The £3 morning-after pill and emergency contraceptive myths
Emergency contraception, or the "morning-after pill", is something most women are aware of when it comes to preventing unwanted pregnancies.
But it's also something people have a lot of questions about - from how much it costs to how safe it is.
An online pharmacy has just started selling the pill for £3 - nearly ten times less than the price it goes for on the high street. So, naturally, we had a few questions.
According to Dr Steele, the medical director for the pharmacy in question, there are a number of reasons they're able to charge so little for emergency contraception.
Emergency contraceptives are available from GPs and sexual health clinics for free but there can be waits and delays.
High street pharmacies usually charge between £14 and £35 depending on the type of contraceptive you need.
"We can give them a generic version, which is cheaper and lower cost than pharmacies who offer a branded product," Dr Steele tells Radio 1 Newsbeat.
"It's simply the way the pharmacy market works and it's to do with marketing and branding that pharmacies have - they have overheads to cover," he tells Radio 1 Newsbeat.
He also says because there's no physical input from a pharmacist, you don't need to factor in paying them for their time.
Boots tells us its prices differ based on the type of pill that's needed and the length of time that's passed since unprotected sex.
It reduced its prices in 2018 after a campaign by the British Pregnancy Advisory Service (BPAS) - but, like other retailers, is still facing claims it charges too much.
"The sale of the morning-after pill for £3 illustrates just how cheap this medication is, but women are still having to pay vastly over the odds for this pill at their time of need," BPAS says.
Radio 1 Newsbeat contacted Superdrug but haven't yet heard back.
'A very affordable type of treatment'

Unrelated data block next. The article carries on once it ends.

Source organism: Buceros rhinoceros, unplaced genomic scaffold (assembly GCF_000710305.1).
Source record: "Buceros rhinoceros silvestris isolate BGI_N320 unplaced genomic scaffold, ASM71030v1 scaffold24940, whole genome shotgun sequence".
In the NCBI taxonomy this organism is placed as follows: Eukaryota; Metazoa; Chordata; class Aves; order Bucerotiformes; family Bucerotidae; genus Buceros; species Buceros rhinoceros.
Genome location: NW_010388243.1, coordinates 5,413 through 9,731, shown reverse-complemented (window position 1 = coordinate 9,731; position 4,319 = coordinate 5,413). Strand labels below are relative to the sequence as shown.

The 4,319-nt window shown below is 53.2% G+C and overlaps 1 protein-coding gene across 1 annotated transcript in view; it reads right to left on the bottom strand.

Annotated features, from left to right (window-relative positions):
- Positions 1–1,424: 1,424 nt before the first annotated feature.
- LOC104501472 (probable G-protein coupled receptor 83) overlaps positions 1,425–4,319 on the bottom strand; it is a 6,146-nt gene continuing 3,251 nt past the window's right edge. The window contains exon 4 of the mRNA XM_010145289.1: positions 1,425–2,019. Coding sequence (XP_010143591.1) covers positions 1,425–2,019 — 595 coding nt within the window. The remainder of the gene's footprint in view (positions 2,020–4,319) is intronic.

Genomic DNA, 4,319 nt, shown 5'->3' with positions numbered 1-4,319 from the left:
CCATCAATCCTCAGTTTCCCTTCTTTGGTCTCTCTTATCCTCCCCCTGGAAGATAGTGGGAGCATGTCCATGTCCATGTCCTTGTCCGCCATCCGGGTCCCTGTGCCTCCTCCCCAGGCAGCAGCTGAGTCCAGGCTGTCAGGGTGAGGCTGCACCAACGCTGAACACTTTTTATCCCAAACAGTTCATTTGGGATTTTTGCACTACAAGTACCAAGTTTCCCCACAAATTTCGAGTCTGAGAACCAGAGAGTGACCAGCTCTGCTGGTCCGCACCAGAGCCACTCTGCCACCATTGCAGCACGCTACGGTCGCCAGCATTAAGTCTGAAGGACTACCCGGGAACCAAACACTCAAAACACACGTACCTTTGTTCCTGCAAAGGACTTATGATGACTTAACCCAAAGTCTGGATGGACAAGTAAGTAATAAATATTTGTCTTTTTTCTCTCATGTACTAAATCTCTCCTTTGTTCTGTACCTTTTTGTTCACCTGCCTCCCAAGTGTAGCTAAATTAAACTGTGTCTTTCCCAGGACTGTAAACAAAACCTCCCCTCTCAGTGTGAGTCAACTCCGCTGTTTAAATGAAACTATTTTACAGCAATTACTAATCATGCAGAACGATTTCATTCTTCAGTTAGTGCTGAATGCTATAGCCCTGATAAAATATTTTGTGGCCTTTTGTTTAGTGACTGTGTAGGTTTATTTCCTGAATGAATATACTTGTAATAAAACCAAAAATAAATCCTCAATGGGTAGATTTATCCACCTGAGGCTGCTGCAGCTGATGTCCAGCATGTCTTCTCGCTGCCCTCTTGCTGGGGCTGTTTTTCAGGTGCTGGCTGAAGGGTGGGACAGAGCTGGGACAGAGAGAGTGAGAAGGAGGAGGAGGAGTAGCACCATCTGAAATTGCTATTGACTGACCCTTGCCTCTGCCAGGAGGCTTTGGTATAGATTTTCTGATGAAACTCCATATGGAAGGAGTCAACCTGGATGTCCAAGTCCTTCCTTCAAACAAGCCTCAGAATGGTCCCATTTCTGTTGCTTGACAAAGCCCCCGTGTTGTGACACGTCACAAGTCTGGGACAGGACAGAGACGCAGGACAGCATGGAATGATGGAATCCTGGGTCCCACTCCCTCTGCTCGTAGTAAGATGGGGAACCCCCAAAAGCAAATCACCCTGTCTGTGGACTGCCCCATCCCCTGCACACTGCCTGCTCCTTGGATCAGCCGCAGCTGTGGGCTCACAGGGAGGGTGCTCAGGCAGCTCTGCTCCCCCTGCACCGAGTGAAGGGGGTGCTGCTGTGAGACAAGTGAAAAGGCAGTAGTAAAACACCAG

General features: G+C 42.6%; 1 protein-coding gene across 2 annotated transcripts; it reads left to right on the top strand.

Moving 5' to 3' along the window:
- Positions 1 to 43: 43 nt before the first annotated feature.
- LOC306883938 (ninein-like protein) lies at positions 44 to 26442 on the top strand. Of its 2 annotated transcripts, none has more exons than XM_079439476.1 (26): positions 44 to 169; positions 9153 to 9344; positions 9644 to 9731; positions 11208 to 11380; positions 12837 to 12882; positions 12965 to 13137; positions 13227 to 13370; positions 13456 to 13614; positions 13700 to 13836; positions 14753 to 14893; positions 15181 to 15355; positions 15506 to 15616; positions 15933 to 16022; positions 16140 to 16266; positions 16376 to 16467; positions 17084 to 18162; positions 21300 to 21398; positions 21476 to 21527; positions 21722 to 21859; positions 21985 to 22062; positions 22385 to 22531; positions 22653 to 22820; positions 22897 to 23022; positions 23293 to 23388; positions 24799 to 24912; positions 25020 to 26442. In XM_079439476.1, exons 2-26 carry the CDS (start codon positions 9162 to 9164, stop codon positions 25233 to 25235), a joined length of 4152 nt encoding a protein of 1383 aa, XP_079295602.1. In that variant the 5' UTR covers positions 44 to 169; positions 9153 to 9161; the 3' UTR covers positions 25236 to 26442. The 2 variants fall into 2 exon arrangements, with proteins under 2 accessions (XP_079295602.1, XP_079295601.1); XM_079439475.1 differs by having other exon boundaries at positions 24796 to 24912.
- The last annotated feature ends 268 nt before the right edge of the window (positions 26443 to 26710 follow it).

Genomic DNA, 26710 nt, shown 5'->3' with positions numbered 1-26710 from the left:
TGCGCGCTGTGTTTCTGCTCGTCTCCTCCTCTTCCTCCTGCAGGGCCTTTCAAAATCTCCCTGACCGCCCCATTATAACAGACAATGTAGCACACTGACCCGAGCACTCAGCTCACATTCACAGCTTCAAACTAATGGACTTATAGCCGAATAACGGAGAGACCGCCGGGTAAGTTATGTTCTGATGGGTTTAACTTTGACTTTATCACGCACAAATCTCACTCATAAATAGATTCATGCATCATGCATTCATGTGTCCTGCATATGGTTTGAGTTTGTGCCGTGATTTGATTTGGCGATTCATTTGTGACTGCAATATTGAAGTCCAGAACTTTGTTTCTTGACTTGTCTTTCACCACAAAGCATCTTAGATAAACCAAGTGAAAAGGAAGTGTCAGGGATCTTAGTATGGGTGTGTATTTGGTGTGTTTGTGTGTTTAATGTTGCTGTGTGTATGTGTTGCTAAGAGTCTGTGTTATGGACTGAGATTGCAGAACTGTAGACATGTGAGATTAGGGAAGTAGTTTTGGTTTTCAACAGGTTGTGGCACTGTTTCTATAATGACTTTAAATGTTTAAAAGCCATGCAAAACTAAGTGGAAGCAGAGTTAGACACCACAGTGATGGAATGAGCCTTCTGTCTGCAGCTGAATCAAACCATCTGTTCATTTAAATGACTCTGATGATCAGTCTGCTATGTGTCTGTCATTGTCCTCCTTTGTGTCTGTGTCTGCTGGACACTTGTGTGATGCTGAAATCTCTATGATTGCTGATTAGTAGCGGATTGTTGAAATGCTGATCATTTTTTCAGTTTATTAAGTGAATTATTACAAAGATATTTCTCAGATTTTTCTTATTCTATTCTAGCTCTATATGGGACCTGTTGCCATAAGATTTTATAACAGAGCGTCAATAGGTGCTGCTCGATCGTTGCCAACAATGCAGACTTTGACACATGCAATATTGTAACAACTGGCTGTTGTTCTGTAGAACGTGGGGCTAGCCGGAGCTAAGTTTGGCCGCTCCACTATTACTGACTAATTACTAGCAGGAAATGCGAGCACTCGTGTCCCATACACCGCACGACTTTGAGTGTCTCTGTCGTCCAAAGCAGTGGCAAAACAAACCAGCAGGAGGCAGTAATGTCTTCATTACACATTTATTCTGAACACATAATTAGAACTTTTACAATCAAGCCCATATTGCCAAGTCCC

"We want women to have access to the morning-after pill as a standby treatment so that when they need it, this can prevent unwanted pregnancy.
"And we also want to highlight that it is a very affordable type of treatment," says Dr Steele.
Another reason Dr Fox has started selling emergency contraception so cheaply is because in the lead up to Christmas it might be harder to access GP surgeries, sexual health clinics and high street pharmacies.
"It's a busy time of year," Dr Steele says.
But he's keen to point out that as much as it is an "effective method of contraception" it is not the first thing people should be using to prevent pregnancy.
Myths surrounding emergency contraception
This is also something that Jackie Redding - who works for sexual health charity Brook - wants people to know.
Brook provides people under 25 with contraception and STI tests.
Here Jackie answers some common questions about emergency contraceptives.
1. What is the most effective form of contraception?
The contraceptive pill, IUDs (the contraceptive coil) and condoms are the best way to prevent pregnancy, whilst it's important to remember that emergency contraceptives don't protect you from sexually transmitted infections. The only thing to protect you from STIs is going to be condom use.
2. Is the "morning-after pill" safe?
I think the most important thing is that we try and get out the habit of calling it the morning-after pill. When we call it that people understandably think you can only take it the morning after unprotected sex.
Actually there are two types of pill - one you can take up to three days after unprotected sex while you are on no contraception or if it's failed. The other one you can take up to five days after sex.
Both pills have a 95% success rate in preventing pregnancy as long as you take them before you start ovulating - but the quicker you take them the more effective they are.
3. Does emergency contraception have side effects?
Some people have absolutely no side effects and some people get quite a lot - it's like taking any medication. You might get headaches, tummy pain, some changes with your next period or you might feel a bit sick. For most people they are quite minor side effects but if they went on for longer you'd have to see a doctor.
4. Is there a limit to how many times you can take the emergency contraception?
There is no limit to how many times people can take it but it is an emergency contraception - designed to be used in emergencies - and not as a normal course of action. Getting your regular contraception sorted means you don't have to worry about it.
5. Can you stockpile these pills? Do they expire?
They have an expiry date so you need to keen an eye on the packet. But you can keep them for something like a long holiday so it is possible to get them in advance.